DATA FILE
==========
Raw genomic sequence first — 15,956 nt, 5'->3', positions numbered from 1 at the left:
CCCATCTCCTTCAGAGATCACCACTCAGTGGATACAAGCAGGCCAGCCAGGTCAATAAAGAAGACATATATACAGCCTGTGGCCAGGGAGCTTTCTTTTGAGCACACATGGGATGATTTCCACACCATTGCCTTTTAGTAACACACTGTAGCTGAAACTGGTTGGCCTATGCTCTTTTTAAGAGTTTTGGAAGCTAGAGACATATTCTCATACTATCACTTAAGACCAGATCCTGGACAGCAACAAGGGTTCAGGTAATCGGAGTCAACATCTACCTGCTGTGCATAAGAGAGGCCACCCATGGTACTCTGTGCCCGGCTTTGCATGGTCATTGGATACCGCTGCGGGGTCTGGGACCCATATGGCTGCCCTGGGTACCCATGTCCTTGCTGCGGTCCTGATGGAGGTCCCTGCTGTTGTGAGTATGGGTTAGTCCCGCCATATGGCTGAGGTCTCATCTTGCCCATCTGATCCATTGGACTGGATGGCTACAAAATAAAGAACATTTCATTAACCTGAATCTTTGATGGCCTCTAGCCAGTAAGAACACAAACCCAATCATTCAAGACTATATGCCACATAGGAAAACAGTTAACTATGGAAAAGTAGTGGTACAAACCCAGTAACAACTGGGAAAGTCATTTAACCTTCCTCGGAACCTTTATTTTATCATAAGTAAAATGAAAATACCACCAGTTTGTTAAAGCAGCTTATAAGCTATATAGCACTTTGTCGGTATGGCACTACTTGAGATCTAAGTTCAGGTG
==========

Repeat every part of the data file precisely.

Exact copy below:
Raw genomic sequence first — 15,956 nt, 5'->3', positions numbered from 1 at the left:
CCCATCTCCTTCAGAGATCACCACTCAGTGGATACAAGCAGGCCAGCCAGGTCAATAAAGAAGACATATATACAGCCTGTGGCCAGGGAGCTTTCTTTTGAGCACACATGGGATGATTTCCACACCATTGCCTTTTAGTAACACACTGTAGCTGAAACTGGTTGGCCTATGCTCTTTTTAAGAGTTTTGGAAGCTAGAGACATATTCTCATACTATCACTTAAGACCAGATCCTGGACAGCAACAAGGGTTCAGGTAATCGGAGTCAACATCTACCTGCTGTGCATAAGAGAGGCCACCCATGGTACTCTGTGCCCGGCTTTGCATGGTCATTGGATACCGCTGCGGGGTCTGGGACCCATATGGCTGCCCTGGGTACCCATGTCCTTGCTGCGGTCCTGATGGAGGTCCCTGCTGTTGTGAGTATGGGTTAGTCCCGCCATATGGCTGAGGTCTCATCTTGCCCATCTGATCCATTGGACTGGATGGCTACAAAATAAAGAACATTTCATTAACCTGAATCTTTGATGGCCTCTAGCCAGTAAGAACACAAACCCAATCATTCAAGACTATATGCCACATAGGAAAACAGTTAACTATGGAAAAGTAGTGGTACAAACCCAGTAACAACTGGGAAAGTCATTTAACCTTCCTCGGAACCTTTATTTTATCATAAGTAAAATGAAAATACCACCAGTTTGTTAAAGCAGCTTATAAGCTATATAGCACTTTGTCGGTATGGCACTACTTGAGATCTAAGTTCAGGTG